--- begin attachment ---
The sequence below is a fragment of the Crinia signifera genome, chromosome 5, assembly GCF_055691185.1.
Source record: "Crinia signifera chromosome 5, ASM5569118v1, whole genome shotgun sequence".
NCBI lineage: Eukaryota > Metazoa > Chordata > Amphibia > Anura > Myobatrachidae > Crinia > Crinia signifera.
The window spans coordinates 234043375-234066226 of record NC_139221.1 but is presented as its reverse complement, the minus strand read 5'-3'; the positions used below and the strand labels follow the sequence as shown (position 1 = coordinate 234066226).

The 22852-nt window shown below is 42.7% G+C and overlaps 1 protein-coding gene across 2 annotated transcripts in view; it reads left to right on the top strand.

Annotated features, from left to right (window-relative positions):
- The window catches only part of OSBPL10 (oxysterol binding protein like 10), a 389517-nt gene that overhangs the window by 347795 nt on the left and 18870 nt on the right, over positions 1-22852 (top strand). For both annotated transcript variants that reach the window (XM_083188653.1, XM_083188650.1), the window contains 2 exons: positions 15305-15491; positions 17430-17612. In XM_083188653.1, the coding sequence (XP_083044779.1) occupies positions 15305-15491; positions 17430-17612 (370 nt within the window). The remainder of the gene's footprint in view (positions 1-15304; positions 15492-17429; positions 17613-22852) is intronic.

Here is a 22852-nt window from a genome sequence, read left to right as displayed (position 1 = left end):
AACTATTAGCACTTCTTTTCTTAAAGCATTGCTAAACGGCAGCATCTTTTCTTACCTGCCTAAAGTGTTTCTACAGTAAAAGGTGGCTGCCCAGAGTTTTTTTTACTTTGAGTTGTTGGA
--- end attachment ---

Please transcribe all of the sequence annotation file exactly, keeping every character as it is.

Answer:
The sequence below is a fragment of the Crinia signifera genome, chromosome 5, assembly GCF_055691185.1.
Source record: "Crinia signifera chromosome 5, ASM5569118v1, whole genome shotgun sequence".
NCBI lineage: Eukaryota > Metazoa > Chordata > Amphibia > Anura > Myobatrachidae > Crinia > Crinia signifera.
The window spans coordinates 234043375-234066226 of record NC_139221.1 but is presented as its reverse complement, the minus strand read 5'-3'; the positions used below and the strand labels follow the sequence as shown (position 1 = coordinate 234066226).

The 22852-nt window shown below is 42.7% G+C and overlaps 1 protein-coding gene across 2 annotated transcripts in view; it reads left to right on the top strand.

Annotated features, from left to right (window-relative positions):
- The window catches only part of OSBPL10 (oxysterol binding protein like 10), a 389517-nt gene that overhangs the window by 347795 nt on the left and 18870 nt on the right, over positions 1-22852 (top strand). For both annotated transcript variants that reach the window (XM_083188653.1, XM_083188650.1), the window contains 2 exons: positions 15305-15491; positions 17430-17612. In XM_083188653.1, the coding sequence (XP_083044779.1) occupies positions 15305-15491; positions 17430-17612 (370 nt within the window). The remainder of the gene's footprint in view (positions 1-15304; positions 15492-17429; positions 17613-22852) is intronic.

Here is a 22852-nt window from a genome sequence, read left to right as displayed (position 1 = left end):
AACTATTAGCACTTCTTTTCTTAAAGCATTGCTAAACGGCAGCATCTTTTCTTACCTGCCTAAAGTGTTTCTACAGTAAAAGGTGGCTGCCCAGAGTTTTTTTTACTTTGAGTTGTTGGA